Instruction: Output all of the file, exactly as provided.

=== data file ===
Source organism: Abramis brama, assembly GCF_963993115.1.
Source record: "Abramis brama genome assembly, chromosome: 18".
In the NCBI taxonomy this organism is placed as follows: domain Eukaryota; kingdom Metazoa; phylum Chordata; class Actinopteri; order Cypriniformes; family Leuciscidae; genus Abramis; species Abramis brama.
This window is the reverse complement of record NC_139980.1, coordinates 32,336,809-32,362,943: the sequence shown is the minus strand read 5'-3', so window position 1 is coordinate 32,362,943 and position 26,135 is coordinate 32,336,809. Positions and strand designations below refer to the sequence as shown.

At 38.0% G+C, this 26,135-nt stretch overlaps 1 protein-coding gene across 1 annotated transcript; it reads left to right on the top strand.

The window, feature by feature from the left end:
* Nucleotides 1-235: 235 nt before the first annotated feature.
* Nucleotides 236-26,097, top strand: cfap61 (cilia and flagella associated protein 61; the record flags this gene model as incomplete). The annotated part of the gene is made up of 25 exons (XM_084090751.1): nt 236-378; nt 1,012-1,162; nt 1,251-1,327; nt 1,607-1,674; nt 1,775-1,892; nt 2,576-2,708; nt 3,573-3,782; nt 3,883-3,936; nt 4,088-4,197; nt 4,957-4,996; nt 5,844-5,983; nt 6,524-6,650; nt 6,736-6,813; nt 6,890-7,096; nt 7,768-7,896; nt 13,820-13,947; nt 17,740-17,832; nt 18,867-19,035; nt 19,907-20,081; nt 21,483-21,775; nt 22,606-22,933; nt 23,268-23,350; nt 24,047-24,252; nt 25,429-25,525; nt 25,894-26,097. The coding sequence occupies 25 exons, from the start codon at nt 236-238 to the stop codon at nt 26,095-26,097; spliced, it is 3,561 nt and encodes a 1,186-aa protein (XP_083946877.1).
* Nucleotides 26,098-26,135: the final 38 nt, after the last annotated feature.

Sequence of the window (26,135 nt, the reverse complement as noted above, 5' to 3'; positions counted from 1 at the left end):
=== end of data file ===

Source organism: Abramis brama, assembly GCF_963993115.1.
Source record: "Abramis brama genome assembly, chromosome: 18".
In the NCBI taxonomy this organism is placed as follows: domain Eukaryota; kingdom Metazoa; phylum Chordata; class Actinopteri; order Cypriniformes; family Leuciscidae; genus Abramis; species Abramis brama.
This window is the reverse complement of record NC_139980.1, coordinates 32,336,809-32,362,943: the sequence shown is the minus strand read 5'-3', so window position 1 is coordinate 32,362,943 and position 26,135 is coordinate 32,336,809. Positions and strand designations below refer to the sequence as shown.

At 38.0% G+C, this 26,135-nt stretch overlaps 1 protein-coding gene across 1 annotated transcript; it reads left to right on the top strand.

The window, feature by feature from the left end:
* Nucleotides 1-235: 235 nt before the first annotated feature.
* Nucleotides 236-26,097, top strand: cfap61 (cilia and flagella associated protein 61; the record flags this gene model as incomplete). The annotated part of the gene is made up of 25 exons (XM_084090751.1): nt 236-378; nt 1,012-1,162; nt 1,251-1,327; nt 1,607-1,674; nt 1,775-1,892; nt 2,576-2,708; nt 3,573-3,782; nt 3,883-3,936; nt 4,088-4,197; nt 4,957-4,996; nt 5,844-5,983; nt 6,524-6,650; nt 6,736-6,813; nt 6,890-7,096; nt 7,768-7,896; nt 13,820-13,947; nt 17,740-17,832; nt 18,867-19,035; nt 19,907-20,081; nt 21,483-21,775; nt 22,606-22,933; nt 23,268-23,350; nt 24,047-24,252; nt 25,429-25,525; nt 25,894-26,097. The coding sequence occupies 25 exons, from the start codon at nt 236-238 to the stop codon at nt 26,095-26,097; spliced, it is 3,561 nt and encodes a 1,186-aa protein (XP_083946877.1).
* Nucleotides 26,098-26,135: the final 38 nt, after the last annotated feature.

Sequence of the window (26,135 nt, the reverse complement as noted above, 5' to 3'; positions counted from 1 at the left end):